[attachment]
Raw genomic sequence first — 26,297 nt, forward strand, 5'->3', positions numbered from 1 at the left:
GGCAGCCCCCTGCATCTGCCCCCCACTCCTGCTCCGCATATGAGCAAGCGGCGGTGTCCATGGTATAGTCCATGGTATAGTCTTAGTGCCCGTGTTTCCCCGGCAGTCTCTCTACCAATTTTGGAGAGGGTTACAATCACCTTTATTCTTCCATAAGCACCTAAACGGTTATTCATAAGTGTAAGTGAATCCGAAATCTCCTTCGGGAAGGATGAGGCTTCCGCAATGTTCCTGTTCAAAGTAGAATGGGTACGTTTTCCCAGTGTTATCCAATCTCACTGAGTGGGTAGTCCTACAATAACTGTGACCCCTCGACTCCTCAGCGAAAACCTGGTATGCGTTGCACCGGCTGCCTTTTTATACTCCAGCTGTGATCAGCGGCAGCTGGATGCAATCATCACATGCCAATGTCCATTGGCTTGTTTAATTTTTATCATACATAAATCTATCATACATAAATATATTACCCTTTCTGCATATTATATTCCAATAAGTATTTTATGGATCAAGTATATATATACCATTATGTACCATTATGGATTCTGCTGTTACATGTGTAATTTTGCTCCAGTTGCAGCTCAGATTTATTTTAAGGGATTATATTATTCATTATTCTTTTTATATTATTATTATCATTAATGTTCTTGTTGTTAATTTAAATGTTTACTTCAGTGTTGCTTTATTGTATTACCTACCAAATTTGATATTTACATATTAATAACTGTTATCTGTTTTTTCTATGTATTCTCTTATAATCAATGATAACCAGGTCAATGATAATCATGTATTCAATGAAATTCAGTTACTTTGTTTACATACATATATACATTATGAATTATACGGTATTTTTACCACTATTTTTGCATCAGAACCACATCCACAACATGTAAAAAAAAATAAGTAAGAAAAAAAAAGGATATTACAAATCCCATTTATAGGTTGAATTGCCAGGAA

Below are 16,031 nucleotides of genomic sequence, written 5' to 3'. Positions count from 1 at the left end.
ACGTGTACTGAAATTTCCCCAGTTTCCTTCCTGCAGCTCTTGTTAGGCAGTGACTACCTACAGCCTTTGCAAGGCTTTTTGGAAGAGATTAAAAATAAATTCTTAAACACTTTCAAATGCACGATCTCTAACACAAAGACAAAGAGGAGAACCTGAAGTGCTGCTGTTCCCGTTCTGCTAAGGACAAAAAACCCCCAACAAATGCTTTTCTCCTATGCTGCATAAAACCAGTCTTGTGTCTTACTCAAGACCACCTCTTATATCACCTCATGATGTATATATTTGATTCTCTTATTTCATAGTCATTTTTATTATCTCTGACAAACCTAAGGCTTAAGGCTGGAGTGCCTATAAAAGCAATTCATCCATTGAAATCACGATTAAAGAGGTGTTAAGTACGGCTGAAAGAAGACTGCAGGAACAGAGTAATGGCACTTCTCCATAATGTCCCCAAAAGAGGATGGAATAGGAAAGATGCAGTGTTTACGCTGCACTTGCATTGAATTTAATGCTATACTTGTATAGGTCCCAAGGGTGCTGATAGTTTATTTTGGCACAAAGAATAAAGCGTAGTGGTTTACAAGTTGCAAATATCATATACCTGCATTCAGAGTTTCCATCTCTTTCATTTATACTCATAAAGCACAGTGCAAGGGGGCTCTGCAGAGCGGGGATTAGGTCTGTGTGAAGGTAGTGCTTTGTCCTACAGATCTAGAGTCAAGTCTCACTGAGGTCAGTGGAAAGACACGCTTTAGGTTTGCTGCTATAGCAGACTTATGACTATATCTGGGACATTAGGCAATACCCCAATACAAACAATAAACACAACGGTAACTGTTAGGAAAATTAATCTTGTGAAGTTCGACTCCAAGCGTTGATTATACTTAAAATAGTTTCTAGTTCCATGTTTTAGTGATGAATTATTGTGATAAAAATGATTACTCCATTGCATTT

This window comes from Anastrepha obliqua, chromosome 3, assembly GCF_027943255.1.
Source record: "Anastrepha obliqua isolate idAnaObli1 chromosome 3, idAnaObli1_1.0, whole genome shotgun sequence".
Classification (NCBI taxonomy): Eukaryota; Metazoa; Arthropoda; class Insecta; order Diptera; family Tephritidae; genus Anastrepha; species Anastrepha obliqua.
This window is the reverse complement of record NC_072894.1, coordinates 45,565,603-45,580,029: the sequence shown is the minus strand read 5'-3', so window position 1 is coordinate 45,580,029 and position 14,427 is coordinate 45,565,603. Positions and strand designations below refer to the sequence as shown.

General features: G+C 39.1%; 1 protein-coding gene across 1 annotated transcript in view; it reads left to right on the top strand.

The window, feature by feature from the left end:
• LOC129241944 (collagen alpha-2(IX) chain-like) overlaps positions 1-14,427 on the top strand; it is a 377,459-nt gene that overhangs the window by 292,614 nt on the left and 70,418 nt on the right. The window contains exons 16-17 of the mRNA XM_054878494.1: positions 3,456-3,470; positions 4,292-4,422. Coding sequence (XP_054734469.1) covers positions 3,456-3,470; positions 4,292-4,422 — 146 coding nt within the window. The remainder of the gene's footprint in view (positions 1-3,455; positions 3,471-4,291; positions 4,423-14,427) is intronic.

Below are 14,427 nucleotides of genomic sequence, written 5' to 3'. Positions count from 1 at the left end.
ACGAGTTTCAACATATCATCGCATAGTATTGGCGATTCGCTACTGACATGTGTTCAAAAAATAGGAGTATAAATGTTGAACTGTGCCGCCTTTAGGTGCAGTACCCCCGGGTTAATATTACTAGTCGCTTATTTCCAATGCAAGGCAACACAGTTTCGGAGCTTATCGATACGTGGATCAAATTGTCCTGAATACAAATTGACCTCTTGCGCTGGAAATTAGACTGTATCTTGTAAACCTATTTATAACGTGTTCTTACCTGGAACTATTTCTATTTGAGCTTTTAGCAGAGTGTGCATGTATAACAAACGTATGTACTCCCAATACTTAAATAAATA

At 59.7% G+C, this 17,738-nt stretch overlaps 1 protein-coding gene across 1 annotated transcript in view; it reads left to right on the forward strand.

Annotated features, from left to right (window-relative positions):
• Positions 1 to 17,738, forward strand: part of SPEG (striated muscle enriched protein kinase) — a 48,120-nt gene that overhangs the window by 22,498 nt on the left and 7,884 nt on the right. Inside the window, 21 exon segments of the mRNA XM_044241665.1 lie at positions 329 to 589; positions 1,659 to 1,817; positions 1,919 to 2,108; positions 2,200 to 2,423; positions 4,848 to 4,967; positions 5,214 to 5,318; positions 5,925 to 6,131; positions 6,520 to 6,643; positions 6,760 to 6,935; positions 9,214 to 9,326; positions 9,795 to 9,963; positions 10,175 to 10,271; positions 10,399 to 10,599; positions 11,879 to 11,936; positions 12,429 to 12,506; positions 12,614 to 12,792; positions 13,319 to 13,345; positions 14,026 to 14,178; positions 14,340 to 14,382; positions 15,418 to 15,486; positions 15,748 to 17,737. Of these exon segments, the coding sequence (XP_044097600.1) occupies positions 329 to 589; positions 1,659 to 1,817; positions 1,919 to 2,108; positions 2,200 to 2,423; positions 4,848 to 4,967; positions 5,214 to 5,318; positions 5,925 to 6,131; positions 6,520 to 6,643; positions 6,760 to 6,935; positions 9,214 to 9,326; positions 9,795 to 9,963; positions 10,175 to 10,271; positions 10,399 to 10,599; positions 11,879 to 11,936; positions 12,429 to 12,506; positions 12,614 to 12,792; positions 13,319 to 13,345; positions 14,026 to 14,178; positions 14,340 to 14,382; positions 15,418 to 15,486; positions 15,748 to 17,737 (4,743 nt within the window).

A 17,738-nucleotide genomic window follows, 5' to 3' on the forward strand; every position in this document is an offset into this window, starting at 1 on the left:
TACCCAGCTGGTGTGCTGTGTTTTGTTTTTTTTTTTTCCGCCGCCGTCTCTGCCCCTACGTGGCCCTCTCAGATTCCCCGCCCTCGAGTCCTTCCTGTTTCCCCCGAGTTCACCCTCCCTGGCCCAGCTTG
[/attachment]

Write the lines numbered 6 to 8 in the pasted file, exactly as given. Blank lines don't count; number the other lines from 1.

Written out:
Source record: "Anastrepha obliqua isolate idAnaObli1 chromosome 3, idAnaObli1_1.0, whole genome shotgun sequence".
Classification (NCBI taxonomy): Eukaryota; Metazoa; Arthropoda; class Insecta; order Diptera; family Tephritidae; genus Anastrepha; species Anastrepha obliqua.
This window is the reverse complement of record NC_072894.1, coordinates 45,565,603-45,580,029: the sequence shown is the minus strand read 5'-3', so window position 1 is coordinate 45,580,029 and position 14,427 is coordinate 45,565,603. Positions and strand designations below refer to the sequence as shown.